{Movie Review} 4 x 4: A High-Concept Thriller with Something to Say

On paper, the Argentine-Spanish thriller 4 x 4 shouldn’t work as well as it does. Its premise about a thief trapped in an SUV and tormented by a vengeful doctor appears silly. But surprisingly, the film works well as a wild ride, bolstered by Peter Lanzani’s solid performance as Ciro. Further, the movie sparks universal debate about insecurity and justice.

Directed and co-written by Mariano Cohn, 4 x 4 immediately kicks into high gear. The opening features shots of homes in Buenos Aires with barred windows and doors, barbed wire fences, and several security cameras. This establishes a sense of danger and insecurity. Moments later, Ciro spots a shiny SUV and tries to steal its stereo system. Initially, he’s repulsive. Not only does he break into the truck, but he gleefully pees on the backseat.

Yet, despite his initial horrendous actions, Ciro draws some sympathy due to the torture he endures. The SUV belongs to Enrique Ferrari (Dady Brieva), a man who has been robbed several times and has witnessed his share of violence in an unstable Argentina. He communicates with Ciro through the truck’s phone.

The vehicle features bulletproof and polarized windows, along with steel encasing. There’s no escape  from this lockbox of horror. He tortures Ciro as the movie progresses, including forcing him to drink water from the vehicle’s water hose, raising and lowering the AC, and prying personal information from him. Ciro’s torture is both physical and mental, and Lanzani’s anguished performance deserves accolades. Without it, the film wouldn’t work.

Photo Courtesy of Red Hound Films

Aspects of 4 x 4 make for a visceral viewing experience.  Ciro is forced to drink his own urine. He shivers beneath floor mats when Enrique cranks up the AC. His hunger pains and the close-ups of his grimaced face make for a tough watch at times. Yet, it also makes Ciro a complex character. Initially, he’s presented as a thug, but the revenge-thirsty doctor’s punishment is worse.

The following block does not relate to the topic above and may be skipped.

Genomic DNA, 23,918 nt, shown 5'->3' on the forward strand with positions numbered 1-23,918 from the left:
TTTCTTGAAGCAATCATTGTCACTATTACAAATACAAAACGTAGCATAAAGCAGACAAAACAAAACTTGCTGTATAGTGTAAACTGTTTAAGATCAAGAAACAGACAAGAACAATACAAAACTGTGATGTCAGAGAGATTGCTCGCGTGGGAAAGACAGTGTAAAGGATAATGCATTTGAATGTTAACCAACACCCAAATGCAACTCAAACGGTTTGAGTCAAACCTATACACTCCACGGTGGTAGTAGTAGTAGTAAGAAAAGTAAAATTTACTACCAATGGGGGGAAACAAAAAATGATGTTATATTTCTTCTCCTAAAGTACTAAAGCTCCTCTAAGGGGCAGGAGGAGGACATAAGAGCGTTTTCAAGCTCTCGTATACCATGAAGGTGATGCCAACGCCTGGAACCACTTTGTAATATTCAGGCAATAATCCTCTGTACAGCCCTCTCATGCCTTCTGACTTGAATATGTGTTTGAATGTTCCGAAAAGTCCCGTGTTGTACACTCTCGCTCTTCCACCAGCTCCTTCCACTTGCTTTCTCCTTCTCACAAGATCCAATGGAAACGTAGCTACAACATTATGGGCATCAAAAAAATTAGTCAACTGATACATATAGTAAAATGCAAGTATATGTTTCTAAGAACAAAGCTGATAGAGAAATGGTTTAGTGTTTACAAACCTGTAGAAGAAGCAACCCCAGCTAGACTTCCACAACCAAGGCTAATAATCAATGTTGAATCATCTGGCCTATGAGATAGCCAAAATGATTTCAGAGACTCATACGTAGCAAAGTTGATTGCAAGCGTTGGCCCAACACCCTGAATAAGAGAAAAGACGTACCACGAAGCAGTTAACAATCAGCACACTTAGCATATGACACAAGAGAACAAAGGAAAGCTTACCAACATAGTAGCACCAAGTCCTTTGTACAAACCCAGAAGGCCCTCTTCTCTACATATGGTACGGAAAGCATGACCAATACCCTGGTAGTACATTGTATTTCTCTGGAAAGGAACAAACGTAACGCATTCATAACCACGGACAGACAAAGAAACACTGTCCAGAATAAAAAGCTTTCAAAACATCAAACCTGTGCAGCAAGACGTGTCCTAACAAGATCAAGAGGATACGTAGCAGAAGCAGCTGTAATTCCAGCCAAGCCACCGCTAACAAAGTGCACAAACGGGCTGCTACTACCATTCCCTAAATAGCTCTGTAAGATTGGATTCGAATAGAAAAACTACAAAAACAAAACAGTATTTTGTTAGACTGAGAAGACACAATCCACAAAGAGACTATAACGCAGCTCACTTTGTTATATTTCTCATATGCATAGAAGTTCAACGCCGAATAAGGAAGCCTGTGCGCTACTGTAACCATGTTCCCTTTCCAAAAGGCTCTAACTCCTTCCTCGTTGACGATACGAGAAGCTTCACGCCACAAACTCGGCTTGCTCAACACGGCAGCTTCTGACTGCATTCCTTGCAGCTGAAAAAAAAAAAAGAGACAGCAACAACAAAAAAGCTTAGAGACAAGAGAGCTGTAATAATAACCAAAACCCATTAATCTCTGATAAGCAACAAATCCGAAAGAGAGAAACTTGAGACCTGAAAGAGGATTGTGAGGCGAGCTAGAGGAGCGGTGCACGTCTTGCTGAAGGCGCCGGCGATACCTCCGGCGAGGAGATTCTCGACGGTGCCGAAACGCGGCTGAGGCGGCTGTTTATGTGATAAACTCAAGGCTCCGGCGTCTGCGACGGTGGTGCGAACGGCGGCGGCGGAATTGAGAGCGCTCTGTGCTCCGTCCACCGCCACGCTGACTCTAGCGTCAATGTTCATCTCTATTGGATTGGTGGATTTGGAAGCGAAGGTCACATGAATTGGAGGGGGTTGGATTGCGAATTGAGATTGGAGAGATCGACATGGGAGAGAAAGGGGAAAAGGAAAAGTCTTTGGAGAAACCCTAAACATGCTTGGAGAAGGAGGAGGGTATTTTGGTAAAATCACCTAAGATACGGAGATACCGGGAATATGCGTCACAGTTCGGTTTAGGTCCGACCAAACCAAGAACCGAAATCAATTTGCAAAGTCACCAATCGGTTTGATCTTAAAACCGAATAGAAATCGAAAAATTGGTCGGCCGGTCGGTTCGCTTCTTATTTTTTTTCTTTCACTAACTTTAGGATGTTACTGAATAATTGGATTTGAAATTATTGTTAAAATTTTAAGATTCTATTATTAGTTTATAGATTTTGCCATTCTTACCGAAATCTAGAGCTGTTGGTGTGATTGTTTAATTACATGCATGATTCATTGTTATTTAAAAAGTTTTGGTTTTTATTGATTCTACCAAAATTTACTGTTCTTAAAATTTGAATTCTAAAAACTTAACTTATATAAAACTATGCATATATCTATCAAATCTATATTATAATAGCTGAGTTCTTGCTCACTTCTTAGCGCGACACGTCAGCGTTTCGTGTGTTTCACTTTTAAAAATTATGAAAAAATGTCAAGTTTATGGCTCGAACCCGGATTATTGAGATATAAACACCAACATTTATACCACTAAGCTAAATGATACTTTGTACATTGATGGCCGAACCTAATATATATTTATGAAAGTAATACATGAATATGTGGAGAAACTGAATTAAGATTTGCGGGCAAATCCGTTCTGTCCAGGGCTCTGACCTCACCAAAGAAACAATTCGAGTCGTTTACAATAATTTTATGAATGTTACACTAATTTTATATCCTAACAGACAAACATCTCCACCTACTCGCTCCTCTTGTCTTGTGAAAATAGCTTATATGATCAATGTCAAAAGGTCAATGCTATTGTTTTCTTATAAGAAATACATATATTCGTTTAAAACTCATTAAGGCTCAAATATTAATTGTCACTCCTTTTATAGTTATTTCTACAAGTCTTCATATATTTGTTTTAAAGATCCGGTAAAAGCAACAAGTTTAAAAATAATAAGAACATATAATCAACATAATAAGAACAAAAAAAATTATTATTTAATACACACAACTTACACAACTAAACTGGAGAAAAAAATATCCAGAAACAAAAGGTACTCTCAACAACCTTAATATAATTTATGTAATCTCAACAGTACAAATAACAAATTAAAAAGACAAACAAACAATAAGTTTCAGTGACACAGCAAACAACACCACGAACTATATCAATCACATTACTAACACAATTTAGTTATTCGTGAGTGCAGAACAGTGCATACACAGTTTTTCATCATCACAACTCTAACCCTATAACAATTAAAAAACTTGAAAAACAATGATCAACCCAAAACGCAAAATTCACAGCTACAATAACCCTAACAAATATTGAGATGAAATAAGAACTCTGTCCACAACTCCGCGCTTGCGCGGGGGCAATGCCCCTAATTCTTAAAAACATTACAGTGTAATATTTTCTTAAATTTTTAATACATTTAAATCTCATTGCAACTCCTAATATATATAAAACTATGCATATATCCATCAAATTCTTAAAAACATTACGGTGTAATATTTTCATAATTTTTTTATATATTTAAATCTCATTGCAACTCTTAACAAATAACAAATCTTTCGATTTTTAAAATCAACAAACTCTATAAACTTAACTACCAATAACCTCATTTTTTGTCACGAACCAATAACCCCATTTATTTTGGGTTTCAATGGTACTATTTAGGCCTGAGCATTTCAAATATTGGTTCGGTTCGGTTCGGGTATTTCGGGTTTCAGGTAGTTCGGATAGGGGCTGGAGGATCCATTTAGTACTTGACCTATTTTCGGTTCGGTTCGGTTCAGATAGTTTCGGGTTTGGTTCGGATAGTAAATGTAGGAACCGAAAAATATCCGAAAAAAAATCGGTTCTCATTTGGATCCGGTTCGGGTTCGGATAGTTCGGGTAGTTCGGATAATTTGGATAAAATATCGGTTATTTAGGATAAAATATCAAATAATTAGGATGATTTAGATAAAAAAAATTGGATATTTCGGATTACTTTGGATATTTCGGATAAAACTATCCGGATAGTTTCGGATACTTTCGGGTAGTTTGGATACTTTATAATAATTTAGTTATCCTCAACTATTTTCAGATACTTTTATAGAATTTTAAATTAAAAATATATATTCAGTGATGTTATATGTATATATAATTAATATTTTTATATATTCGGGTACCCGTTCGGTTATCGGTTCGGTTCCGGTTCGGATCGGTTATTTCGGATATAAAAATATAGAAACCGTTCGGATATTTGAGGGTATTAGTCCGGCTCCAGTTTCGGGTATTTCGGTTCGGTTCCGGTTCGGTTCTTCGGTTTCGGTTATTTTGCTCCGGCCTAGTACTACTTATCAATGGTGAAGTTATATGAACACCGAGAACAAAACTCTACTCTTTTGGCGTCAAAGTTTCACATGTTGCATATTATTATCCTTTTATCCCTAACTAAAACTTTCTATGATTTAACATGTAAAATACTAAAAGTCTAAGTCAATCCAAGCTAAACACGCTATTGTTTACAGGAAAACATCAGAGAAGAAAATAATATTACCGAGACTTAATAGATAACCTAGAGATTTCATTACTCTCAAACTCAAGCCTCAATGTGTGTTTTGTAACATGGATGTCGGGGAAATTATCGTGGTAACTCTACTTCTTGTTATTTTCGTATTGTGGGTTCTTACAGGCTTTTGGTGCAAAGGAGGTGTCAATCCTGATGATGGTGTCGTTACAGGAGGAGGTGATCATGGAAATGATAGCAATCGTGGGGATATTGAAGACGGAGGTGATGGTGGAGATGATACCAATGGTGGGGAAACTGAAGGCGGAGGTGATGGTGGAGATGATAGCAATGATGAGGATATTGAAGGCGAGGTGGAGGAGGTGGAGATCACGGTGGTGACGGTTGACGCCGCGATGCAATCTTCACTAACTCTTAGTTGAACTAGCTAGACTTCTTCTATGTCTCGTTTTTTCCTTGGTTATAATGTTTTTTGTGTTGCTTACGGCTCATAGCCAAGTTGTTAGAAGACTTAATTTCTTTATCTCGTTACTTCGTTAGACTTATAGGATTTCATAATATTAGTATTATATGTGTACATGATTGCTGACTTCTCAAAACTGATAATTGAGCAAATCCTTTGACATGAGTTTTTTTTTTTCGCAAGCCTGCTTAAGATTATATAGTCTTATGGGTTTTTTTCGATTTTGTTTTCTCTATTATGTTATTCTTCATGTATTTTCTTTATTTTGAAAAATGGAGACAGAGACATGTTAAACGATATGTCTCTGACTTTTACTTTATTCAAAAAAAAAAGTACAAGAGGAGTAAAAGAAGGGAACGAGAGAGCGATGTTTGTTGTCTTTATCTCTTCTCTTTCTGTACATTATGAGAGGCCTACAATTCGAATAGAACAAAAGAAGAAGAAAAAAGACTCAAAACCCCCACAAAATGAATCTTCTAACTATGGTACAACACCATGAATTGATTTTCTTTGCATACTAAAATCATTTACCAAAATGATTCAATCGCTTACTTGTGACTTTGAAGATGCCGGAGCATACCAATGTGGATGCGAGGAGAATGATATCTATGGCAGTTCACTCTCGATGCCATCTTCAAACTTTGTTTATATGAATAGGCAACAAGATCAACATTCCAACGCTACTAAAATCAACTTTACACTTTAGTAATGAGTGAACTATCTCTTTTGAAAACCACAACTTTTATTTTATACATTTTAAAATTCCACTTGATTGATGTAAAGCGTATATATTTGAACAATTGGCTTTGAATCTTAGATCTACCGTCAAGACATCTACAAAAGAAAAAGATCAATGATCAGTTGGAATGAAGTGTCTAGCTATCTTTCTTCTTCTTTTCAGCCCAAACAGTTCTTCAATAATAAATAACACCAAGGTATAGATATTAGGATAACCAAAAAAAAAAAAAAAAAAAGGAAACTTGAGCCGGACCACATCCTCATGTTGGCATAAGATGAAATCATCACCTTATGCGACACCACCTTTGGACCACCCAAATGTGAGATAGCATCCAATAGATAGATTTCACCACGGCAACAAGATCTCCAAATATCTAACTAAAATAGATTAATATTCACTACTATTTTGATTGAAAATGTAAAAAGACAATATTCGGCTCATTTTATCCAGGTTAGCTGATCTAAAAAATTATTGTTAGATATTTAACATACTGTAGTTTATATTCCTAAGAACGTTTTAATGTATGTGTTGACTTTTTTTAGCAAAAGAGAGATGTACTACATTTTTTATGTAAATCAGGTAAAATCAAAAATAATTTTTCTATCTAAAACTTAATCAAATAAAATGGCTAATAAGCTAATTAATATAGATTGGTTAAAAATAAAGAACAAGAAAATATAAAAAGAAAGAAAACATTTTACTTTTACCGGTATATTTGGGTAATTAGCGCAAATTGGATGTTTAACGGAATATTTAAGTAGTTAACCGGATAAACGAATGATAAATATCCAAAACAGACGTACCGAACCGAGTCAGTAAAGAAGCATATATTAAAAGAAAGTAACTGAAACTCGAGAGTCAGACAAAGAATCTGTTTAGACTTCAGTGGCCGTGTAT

Despite the fact that the film mostly takes place in a parked vehicle, the suspense rarely subsides. Each time that the phone rings, the tension heightens as the lead is forced to endure more brutal trials and tribulations, sometimes receiving awards, like a chocolate bar hidden beneath the seats. Even worse, Ciro witnesses and watches city life unfold before him, powerless to call for help.

In this sense, the city becomes as much of a character as the SUV. It’s a living, breathing urban landscape with highs and lows that Ciro observes. He watches another thief try and fail to break into the SUV, before police arrest him and neighbors surround and watch. Yet, he also witnesses brothers walking to school and a wife and husband looking out for each other. Much of the citizens’ anger is unleashed upon the police, who they view as incompetent and too weak to deal with the city’s crime. There’s something powerful and heartbreaking about the fact that Ciro watches all of this play out, but no one can save him.

The film only falters in the last 20 minutes or so, once Ciro’s no longer caged. At this point, the movie veers into a hostage-type of situation with some philosophizing about justice. It comes across as too heavy-handed and generally lacks the type of edge-of-your-seat suspense that the rest of the film contains. 4 x 4 works much better when Enrique is just a voice on the phone, waging psychological warfare against a belabored thief.

Overall, 4 x 4 is well worth the viewing experience. Though it’s a captivating thriller that keeps its foot on the pedal, it’s also a film with something to say about Argentina’s woes and the universal debate about justice. Lanzani is captivating in the lead role, carrying a film that relies on a single location and very few actors. Cohn created both a smart and engaging film, an engaging ride that handles its message well.

Red Hounds Films will release 4 x 4 on Digital and VOD on February 2.

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